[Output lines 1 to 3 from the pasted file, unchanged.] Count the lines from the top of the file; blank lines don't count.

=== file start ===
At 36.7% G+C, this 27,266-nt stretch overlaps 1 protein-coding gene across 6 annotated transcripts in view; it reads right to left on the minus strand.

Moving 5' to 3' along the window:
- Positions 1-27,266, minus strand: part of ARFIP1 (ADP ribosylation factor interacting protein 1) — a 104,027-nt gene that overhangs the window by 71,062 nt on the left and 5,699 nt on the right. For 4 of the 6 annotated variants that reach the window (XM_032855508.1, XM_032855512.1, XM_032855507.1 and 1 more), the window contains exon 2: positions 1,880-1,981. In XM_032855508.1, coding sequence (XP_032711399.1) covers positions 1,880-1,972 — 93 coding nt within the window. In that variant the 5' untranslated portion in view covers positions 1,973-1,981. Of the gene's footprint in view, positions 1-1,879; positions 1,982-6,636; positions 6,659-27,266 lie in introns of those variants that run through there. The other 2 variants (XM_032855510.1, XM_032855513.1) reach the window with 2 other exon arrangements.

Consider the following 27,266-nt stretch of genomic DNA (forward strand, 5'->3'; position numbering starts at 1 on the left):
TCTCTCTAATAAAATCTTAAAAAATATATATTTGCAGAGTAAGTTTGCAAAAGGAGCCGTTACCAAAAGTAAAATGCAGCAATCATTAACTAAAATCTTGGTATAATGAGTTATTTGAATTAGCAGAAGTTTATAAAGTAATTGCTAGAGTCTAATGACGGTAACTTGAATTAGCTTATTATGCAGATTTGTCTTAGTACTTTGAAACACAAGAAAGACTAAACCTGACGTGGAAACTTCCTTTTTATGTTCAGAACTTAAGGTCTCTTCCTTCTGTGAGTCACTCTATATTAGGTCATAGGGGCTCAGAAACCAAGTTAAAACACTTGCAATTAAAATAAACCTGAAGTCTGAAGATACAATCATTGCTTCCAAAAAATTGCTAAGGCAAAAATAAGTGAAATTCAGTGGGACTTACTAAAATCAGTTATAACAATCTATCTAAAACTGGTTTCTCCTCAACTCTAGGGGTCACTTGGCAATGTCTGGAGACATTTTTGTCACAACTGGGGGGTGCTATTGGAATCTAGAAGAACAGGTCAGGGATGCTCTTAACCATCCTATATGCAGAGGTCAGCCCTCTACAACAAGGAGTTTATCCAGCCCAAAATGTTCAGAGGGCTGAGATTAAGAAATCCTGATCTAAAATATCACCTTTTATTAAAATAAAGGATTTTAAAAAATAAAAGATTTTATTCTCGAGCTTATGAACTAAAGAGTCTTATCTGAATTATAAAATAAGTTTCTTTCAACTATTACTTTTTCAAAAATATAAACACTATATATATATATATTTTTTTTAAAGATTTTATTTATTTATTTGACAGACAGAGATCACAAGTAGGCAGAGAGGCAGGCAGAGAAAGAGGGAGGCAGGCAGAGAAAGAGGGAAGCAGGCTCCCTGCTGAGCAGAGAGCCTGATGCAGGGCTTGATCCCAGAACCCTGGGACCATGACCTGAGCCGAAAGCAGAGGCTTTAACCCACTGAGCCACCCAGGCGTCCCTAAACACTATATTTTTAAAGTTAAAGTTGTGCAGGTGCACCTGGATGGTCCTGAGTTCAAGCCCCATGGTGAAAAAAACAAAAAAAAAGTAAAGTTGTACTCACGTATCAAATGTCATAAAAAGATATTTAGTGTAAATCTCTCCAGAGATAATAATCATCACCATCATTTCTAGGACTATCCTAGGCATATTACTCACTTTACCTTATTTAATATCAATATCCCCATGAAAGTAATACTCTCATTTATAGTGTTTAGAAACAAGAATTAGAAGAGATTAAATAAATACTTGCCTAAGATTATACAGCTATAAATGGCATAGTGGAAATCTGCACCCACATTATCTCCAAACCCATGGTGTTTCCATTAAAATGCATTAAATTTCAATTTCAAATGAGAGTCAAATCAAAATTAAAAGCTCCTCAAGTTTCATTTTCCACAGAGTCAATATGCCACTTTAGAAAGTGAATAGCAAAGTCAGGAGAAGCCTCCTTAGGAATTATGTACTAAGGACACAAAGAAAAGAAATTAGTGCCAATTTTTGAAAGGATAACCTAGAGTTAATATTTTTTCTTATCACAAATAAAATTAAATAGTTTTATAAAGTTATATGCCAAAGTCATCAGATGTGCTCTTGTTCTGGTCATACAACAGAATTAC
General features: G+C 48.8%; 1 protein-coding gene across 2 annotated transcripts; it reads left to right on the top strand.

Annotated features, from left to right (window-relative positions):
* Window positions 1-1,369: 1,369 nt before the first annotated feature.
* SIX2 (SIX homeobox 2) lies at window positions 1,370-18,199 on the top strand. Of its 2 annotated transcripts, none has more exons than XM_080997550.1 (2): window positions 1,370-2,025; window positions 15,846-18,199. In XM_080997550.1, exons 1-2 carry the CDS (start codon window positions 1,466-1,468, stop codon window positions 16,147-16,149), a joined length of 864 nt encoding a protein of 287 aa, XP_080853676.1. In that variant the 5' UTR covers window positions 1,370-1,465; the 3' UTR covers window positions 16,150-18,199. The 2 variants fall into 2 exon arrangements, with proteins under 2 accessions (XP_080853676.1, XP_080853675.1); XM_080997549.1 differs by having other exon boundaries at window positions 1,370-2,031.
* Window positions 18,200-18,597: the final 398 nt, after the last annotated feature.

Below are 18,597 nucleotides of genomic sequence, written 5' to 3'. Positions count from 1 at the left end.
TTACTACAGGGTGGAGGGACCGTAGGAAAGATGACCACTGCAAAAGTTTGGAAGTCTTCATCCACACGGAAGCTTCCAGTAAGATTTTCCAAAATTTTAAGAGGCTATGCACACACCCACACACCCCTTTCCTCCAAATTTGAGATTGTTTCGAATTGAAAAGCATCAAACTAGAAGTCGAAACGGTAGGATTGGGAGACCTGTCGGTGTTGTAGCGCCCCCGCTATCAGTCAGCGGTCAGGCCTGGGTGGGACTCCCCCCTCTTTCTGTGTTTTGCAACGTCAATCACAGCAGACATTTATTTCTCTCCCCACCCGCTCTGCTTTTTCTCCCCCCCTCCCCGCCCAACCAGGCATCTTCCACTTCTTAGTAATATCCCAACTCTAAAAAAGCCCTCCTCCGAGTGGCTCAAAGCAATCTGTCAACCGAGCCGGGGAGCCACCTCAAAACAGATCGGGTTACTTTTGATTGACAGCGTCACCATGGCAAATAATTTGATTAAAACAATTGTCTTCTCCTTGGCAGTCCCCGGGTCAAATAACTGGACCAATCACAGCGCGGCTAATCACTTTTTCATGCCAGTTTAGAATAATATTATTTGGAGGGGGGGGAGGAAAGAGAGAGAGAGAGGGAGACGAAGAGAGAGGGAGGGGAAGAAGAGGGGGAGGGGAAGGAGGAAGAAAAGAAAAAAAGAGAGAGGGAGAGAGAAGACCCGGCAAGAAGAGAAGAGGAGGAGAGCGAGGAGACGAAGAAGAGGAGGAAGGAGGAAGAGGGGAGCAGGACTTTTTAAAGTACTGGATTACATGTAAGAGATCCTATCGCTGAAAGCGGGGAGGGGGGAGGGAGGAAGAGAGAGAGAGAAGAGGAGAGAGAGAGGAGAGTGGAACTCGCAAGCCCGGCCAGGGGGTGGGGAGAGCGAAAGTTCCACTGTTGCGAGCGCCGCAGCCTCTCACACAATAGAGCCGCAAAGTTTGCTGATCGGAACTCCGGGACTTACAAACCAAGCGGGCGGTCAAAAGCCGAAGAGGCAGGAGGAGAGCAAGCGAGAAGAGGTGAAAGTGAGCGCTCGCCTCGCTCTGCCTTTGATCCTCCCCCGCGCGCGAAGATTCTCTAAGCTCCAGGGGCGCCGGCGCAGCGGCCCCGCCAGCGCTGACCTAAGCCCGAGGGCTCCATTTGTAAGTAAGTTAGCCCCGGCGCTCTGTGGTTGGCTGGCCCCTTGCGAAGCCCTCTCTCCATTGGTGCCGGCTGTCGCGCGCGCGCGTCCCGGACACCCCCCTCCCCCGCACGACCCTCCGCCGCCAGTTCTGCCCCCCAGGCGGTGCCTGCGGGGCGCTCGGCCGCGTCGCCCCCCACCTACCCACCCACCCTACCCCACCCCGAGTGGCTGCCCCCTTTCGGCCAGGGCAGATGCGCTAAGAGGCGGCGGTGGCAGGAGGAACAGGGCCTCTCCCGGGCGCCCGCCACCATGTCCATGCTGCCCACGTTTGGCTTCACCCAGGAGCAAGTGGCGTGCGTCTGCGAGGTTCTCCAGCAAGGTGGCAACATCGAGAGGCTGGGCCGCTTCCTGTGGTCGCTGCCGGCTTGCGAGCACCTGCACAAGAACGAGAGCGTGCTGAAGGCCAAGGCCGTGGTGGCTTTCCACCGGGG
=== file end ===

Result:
At 36.7% G+C, this 27,266-nt stretch overlaps 1 protein-coding gene across 6 annotated transcripts in view; it reads right to left on the minus strand.

Moving 5' to 3' along the window:
- Positions 1-27,266, minus strand: part of ARFIP1 (ADP ribosylation factor interacting protein 1) — a 104,027-nt gene that overhangs the window by 71,062 nt on the left and 5,699 nt on the right. For 4 of the 6 annotated variants that reach the window (XM_032855508.1, XM_032855512.1, XM_032855507.1 and 1 more), the window contains exon 2: positions 1,880-1,981. In XM_032855508.1, coding sequence (XP_032711399.1) covers positions 1,880-1,972 — 93 coding nt within the window. In that variant the 5' untranslated portion in view covers positions 1,973-1,981. Of the gene's footprint in view, positions 1-1,879; positions 1,982-6,636; positions 6,659-27,266 lie in introns of those variants that run through there. The other 2 variants (XM_032855510.1, XM_032855513.1) reach the window with 2 other exon arrangements.